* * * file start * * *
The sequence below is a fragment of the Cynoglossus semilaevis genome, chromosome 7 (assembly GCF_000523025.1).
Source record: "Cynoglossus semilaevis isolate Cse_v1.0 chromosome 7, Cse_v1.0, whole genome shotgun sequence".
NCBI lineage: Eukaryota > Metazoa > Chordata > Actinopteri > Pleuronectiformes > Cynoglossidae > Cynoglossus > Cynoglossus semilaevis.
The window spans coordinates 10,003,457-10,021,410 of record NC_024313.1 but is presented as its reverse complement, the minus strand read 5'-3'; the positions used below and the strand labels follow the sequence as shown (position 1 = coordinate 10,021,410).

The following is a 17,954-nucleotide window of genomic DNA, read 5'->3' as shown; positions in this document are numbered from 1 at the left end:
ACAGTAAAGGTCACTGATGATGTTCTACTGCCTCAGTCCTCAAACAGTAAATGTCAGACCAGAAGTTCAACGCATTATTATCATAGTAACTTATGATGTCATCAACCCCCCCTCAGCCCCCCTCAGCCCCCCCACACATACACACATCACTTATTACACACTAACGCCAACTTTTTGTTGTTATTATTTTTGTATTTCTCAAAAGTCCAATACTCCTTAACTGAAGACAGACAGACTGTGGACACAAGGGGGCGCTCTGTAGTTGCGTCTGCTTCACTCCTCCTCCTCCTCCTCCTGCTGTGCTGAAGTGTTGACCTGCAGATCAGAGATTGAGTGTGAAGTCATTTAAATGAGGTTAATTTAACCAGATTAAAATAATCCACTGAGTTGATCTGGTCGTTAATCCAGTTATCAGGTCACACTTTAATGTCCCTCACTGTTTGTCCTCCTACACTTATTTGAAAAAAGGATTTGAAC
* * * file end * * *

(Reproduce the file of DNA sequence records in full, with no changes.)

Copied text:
The sequence below is a fragment of the Cynoglossus semilaevis genome, chromosome 7 (assembly GCF_000523025.1).
Source record: "Cynoglossus semilaevis isolate Cse_v1.0 chromosome 7, Cse_v1.0, whole genome shotgun sequence".
NCBI lineage: Eukaryota > Metazoa > Chordata > Actinopteri > Pleuronectiformes > Cynoglossidae > Cynoglossus > Cynoglossus semilaevis.
The window spans coordinates 10,003,457-10,021,410 of record NC_024313.1 but is presented as its reverse complement, the minus strand read 5'-3'; the positions used below and the strand labels follow the sequence as shown (position 1 = coordinate 10,021,410).

The following is a 17,954-nucleotide window of genomic DNA, read 5'->3' as shown; positions in this document are numbered from 1 at the left end:
ACAGTAAAGGTCACTGATGATGTTCTACTGCCTCAGTCCTCAAACAGTAAATGTCAGACCAGAAGTTCAACGCATTATTATCATAGTAACTTATGATGTCATCAACCCCCCCTCAGCCCCCCTCAGCCCCCCCACACATACACACATCACTTATTACACACTAACGCCAACTTTTTGTTGTTATTATTTTTGTATTTCTCAAAAGTCCAATACTCCTTAACTGAAGACAGACAGACTGTGGACACAAGGGGGCGCTCTGTAGTTGCGTCTGCTTCACTCCTCCTCCTCCTCCTCCTGCTGTGCTGAAGTGTTGACCTGCAGATCAGAGATTGAGTGTGAAGTCATTTAAATGAGGTTAATTTAACCAGATTAAAATAATCCACTGAGTTGATCTGGTCGTTAATCCAGTTATCAGGTCACACTTTAATGTCCCTCACTGTTTGTCCTCCTACACTTATTTGAAAAAAGGATTTGAAC